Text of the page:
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oh and another thing, when you come home, don't make a big deal about it. if your dog barks and jumps, ignor him until he stops once he stopes then give him lots of hugs. he will learn that he gets lovin when he is quiet and not noisy. agian,harder for us humans but it helps our pups in the long run
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post #7 of 26 (permalink) Old 07-21-2007, 07:04 AM
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Derek,
My dogs don't usually eat when we aren't home. I think it goes back to their ingrained pack behavior. They eat with the family. I really try to not make a big fuss about coming home either. Dora is pretty easy going in nature but Belle is and can be a monster. She developed behaviors of jumping up and biting you when you were putting on shoes and getting ready. She would get really really upset. We werent making a big deal out of leaving but she knew. She also would bolt out the front door as soon as you opened it. She wouldn't run off but she wouldnt obey her house command. So what I found worked the best, is have her exhausted before I leave the house. We just went on really long morning walks. I am not a morning person either! About 3 mornings a week, we did 2 miles and she was too tired to jump and bite anymore. Now, we haven't been going so long but my husband has summers off where he works at home a lot. They still are insanely excited when I come home and yes, it makes me feel loved but I really give at least 15 minutes of time- change, put away stuff before I say hello... hard to do but good pay offs!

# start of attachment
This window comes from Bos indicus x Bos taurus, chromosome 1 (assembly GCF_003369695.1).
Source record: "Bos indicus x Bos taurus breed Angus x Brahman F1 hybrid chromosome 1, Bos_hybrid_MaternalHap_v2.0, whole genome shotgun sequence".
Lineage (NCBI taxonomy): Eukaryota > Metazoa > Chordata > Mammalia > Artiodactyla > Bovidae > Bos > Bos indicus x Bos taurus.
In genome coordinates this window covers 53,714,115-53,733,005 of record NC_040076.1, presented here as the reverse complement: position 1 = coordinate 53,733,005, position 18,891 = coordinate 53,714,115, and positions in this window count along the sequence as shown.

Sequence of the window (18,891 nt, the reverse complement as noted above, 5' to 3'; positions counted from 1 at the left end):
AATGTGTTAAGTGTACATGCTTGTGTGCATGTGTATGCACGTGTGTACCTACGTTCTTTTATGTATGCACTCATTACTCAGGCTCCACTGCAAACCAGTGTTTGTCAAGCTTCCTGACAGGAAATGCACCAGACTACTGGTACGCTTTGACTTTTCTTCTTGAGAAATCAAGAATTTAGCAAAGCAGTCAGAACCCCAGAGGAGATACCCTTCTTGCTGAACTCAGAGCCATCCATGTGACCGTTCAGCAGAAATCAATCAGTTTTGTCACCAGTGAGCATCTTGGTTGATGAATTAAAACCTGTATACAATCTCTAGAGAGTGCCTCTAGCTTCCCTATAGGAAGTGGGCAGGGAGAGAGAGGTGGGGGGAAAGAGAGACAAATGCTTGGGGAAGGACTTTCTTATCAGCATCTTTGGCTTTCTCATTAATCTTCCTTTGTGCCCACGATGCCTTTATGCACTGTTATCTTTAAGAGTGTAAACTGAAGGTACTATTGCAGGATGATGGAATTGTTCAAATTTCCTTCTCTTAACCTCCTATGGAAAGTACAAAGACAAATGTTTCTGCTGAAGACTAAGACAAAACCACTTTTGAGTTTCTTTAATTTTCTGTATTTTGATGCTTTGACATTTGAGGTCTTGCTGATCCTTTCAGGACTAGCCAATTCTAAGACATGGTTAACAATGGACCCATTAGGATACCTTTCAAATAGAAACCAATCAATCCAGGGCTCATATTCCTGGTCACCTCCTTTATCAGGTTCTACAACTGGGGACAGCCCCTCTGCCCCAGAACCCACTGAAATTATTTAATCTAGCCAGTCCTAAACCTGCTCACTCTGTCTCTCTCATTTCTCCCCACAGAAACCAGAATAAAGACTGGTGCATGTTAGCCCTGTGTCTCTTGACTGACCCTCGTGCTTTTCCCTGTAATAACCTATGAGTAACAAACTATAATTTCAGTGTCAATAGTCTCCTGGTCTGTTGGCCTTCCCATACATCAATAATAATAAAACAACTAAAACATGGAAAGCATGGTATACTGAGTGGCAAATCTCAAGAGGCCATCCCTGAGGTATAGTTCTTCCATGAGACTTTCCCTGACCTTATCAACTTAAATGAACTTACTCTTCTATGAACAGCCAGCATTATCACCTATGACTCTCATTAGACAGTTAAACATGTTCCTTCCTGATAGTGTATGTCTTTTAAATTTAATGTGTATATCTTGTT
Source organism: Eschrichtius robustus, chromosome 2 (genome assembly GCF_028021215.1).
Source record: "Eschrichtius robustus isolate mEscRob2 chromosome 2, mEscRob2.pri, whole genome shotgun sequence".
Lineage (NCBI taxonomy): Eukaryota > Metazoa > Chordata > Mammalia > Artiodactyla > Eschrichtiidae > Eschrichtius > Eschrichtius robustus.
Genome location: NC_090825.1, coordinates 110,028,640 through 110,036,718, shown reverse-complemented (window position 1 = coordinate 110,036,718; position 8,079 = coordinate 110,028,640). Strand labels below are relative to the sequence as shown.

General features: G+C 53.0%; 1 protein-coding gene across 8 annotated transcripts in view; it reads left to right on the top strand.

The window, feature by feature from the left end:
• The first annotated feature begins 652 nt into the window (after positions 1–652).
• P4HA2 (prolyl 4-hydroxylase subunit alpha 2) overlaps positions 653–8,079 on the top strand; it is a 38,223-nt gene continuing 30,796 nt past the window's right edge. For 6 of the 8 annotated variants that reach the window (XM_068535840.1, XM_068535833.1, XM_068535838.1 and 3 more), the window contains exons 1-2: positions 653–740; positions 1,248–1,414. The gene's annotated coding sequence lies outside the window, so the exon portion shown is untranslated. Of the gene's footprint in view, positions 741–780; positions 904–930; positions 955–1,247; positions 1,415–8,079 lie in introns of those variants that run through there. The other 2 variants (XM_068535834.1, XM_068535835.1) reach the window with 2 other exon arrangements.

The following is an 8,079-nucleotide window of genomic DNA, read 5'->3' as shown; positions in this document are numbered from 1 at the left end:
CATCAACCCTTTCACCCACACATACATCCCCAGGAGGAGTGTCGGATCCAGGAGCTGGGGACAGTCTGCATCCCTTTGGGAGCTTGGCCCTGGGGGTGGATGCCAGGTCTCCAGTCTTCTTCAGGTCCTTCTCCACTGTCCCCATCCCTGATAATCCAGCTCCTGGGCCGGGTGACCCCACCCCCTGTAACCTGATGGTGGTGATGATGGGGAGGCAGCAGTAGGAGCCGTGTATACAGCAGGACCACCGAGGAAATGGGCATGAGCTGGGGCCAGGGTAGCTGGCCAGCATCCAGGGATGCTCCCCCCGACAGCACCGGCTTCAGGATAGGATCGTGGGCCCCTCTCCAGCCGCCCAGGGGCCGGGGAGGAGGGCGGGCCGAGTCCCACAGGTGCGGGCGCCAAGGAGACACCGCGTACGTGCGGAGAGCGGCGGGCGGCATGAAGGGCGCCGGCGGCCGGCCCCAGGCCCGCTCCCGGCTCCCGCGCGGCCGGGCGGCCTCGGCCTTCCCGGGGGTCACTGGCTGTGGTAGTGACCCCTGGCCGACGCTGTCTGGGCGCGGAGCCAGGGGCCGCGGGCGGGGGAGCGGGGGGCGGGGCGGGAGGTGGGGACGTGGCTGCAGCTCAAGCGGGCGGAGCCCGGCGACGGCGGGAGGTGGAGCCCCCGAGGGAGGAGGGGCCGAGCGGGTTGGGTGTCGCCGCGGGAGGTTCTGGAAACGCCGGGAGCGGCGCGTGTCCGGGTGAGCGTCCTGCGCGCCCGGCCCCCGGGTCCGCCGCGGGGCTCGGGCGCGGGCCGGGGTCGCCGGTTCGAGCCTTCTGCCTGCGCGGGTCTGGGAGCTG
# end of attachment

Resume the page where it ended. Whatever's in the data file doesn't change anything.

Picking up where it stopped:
As to the evenings, they have lots of my attention but then we probably train an hour each night! At about 9pm, I let them settle down and get ready for bed and they will let you know if you are staying up too late!

Amanda

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post #8 of 26 (permalink) Old 07-21-2007, 07:17 AM Thread Starter
 
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Yeah My Wife tells me I'm teasing Radar when I come home and ignore him when I just wait until he quits all the jumping and then I pick him up or wait until he's calmed down at least a bit. I even get him to sit before I give him food sometimes so he learns.

My Wife is not so eager to do this as she is always telling me " He's Puppy he should be allowed to.....Insert Phrase Here". I'm the "Bad Cop" most of the time anyway. My Wife couldn't care less about enforcing some of the rules that Radar should have. She always has her hands in his mouth and he bites down on her fingers although gently. He's gotten rough with her a few times but she corrects him, and I'm even surprised she does that.